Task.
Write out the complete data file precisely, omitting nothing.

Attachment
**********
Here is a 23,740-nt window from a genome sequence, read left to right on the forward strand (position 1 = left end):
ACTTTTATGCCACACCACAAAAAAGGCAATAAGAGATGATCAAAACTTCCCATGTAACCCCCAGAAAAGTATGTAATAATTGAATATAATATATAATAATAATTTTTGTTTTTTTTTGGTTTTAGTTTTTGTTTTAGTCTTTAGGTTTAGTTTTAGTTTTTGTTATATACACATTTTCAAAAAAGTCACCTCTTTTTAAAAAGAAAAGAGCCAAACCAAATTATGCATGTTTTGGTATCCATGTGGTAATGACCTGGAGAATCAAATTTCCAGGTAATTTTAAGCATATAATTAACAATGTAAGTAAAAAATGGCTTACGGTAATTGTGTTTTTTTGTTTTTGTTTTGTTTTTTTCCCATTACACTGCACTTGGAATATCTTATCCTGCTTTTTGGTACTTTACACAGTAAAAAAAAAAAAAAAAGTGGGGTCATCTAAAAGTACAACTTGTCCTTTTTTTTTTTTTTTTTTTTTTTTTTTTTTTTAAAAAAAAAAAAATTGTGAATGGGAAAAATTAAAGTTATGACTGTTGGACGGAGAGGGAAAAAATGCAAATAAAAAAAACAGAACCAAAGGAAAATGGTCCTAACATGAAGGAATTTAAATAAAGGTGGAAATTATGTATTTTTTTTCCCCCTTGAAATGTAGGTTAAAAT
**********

Here is a 23,740-nt window from a genome sequence, read left to right on the forward strand (position 1 = left end):
ACTTTTATGCCACACCACAAAAAAGGCAATAAGAGATGATCAAAACTTCCCATGTAACCCCCAGAAAAGTATGTAATAATTGAATATAATATATAATAATAATTTTTGTTTTTTTTTGGTTTTAGTTTTTGTTTTAGTCTTTAGGTTTAGTTTTAGTTTTTGTTATATACACATTTTCAAAAAAGTCACCTCTTTTTAAAAAGAAAAGAGCCAAACCAAATTATGCATGTTTTGGTATCCATGTGGTAATGACCTGGAGAATCAAATTTCCAGGTAATTTTAAGCATATAATTAACAATGTAAGTAAAAAATGGCTTACGGTAATTGTGTTTTTTTGTTTTTGTTTTGTTTTTTTCCCATTACACTGCACTTGGAATATCTTATCCTGCTTTTTGGTACTTTACACAGTAAAAAAAAAAAAAAAAGTGGGGTCATCTAAAAGTACAACTTGTCCTTTTTTTTTTTTTTTTTTTTTTTTTTTTTTTTAAAAAAAAAAAAATTGTGAATGGGAAAAATTAAAGTTATGACTGTTGGACGGAGAGGGAAAAAATGCAAATAAAAAAAACAGAACCAAAGGAAAATGGTCCTAACATGAAGGAATTTAAATAAAGGTGGAAATTATGTATTTTTTTTCCCCCTTGAAATGTAGGTTAAAAT